I blithely ignored the first sign of trouble — a rare early morning phone call from a colleague as I walked to the subway. Had I checked my bank account? she asked. It seems the direct deposits hadn’t shown up, and the rest of the staff was freaking out. The previous night had been a late one, and frankly, I didn’t feel so hot. “Oh, come on. It’s not even 10 a.m.,” I told her wearily. “You guys need to chill out. I’m sure it’s fine.”
By this point, I’d been reassuring people for so long — patiently explaining to various staffers that what appeared from certain angles to be a falling sky was actually just an optical illusion — that I had myself convinced, too. But a few minutes later, after discovering my monthly subway pass had expired, I found myself hesitating to replace it. Was this my last commute?
I stared at the vending machine. The line of straphangers behind me was getting testy. For two years, I’d put everything I had into this job. It was a startup. Chaos and upheaval were part of the gig. I couldn’t go wobbly now.
I selected the monthly pass and handed the MTA my $81. When I stepped out of the subway, my cell was buzzing again. This time it was the boss. “Get over here as soon as you can,” he was saying. And then, gravely: “We’re in the conference room.”
My counterintuitive but extremely effective hangover remedy goes like this: Wake up early. Go to the gym. Consume three glasses of water, four Aleve, and two slices of pizza. Given the urgency in the boss’s voice, though, I skipped the pizza. Fifteen minutes later, when my company was effectively dissolved and my life upended for the foreseeable future, it was clear that was the wrong move.
To an uncanny degree, nearly everyone who’s been laid off tells essentially the same story of how it went down. That’s because your company already has a plan for this eventuality; a file just waiting to be pulled, containing a series of legally vetted steps. Whatever the enterprise’s personality or mission, the implacable logic of the human resources department — cold-bloodedly efficient, and tactically sweetened with doses of “understanding” — wins the day.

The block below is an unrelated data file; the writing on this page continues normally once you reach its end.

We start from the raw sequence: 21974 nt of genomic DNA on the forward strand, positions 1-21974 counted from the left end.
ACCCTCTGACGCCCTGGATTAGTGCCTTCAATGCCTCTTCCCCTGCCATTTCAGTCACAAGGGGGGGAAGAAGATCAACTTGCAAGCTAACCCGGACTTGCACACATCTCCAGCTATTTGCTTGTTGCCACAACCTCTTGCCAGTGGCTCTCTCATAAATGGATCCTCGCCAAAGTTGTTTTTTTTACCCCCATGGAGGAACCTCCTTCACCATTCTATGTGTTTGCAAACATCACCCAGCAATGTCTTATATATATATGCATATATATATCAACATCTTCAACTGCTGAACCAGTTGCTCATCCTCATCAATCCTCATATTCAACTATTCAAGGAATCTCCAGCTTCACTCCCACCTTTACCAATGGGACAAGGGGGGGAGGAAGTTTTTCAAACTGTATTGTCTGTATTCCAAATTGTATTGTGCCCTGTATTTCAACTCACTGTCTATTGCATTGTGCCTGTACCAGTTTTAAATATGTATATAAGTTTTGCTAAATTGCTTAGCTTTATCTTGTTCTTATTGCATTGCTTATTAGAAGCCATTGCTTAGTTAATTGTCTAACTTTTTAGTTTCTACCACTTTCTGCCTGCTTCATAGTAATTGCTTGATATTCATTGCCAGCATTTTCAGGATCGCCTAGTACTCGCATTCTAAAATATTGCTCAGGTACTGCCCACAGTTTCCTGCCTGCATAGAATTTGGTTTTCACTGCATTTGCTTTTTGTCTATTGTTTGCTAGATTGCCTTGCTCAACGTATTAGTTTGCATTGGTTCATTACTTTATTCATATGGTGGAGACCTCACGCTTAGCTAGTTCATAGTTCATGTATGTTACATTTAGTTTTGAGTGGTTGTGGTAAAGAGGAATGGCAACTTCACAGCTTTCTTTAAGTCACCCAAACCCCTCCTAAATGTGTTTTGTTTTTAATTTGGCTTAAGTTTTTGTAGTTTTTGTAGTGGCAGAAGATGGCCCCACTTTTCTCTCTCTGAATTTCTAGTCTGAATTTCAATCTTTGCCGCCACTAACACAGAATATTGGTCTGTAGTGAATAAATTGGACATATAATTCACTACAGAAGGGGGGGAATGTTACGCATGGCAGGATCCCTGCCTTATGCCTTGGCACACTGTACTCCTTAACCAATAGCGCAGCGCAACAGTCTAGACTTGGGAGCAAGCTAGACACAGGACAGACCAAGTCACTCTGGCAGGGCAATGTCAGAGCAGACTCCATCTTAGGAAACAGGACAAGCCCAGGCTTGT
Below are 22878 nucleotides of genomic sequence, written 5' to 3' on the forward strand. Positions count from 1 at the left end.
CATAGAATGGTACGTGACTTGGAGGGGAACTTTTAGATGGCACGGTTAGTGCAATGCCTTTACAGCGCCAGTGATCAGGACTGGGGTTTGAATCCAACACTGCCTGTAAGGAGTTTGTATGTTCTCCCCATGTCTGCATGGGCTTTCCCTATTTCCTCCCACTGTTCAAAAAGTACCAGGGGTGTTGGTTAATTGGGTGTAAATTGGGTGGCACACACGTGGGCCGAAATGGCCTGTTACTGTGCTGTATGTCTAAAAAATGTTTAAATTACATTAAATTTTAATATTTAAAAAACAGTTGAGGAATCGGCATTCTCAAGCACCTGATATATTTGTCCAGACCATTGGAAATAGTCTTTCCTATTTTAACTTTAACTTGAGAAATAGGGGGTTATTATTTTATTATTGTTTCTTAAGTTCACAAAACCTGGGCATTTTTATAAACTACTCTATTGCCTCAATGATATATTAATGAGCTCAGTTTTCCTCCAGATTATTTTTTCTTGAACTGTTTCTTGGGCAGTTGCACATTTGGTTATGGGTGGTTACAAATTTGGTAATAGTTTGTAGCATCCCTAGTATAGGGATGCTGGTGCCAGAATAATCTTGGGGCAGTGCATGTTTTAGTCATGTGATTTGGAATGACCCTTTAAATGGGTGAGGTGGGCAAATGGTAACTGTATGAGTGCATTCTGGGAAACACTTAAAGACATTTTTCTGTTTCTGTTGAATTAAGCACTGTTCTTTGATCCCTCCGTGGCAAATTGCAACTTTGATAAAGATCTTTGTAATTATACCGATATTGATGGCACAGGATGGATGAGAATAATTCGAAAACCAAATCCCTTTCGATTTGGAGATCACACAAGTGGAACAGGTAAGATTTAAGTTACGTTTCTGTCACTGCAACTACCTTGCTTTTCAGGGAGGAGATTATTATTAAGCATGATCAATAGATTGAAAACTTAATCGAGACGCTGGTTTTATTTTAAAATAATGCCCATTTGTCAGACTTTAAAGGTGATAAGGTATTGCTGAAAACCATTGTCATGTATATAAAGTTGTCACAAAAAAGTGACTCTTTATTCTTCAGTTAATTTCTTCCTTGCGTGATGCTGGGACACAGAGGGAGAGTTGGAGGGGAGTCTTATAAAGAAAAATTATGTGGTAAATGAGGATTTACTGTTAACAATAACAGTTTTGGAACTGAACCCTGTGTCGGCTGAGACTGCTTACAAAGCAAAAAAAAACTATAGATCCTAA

That morning, with the entire staff crowded into the conference room, someone naively asked the HR consultant, a hired gun, if we could at least have the weekend to pull our things together. After a pause, he replied simply, “I’m sorry. We’ve got to move to closure.” And then he offered up a curious anecdote. It seems that when his mother died, not long ago, his siblings started squabbling over her house and belongings before her body had even cooled. After the funeral, he recalled, in a theatrical, lip-biting whisper, he was sitting in his mother’s living room when he realized that what really made the place special… was her. “And I guess that’s really my message to you folks, is that, you know, what made this place special was all of you.”
What I thought at the time, head throbbing, a sort of vibrating rage creeping up my spine, was this: “So glad your mom’s death could at least be put to practical use on behalf of our evil billionaire owner.”
Later, I came to see his point. No need to prolong the agony. Don’t be maudlin. Let go. Besides, maybe his mom really did pass.
I walked back to my desk — wait, not my desk anymore… their desk — in a daze. Everything looked the same, but not really. The inbox full of work that would now wait forever, the whiteboard covered with ideas, instantly obsolete. There were crumbs everywhere. Was it always this disgusting? I grabbed a box and a roll of tape and started packing.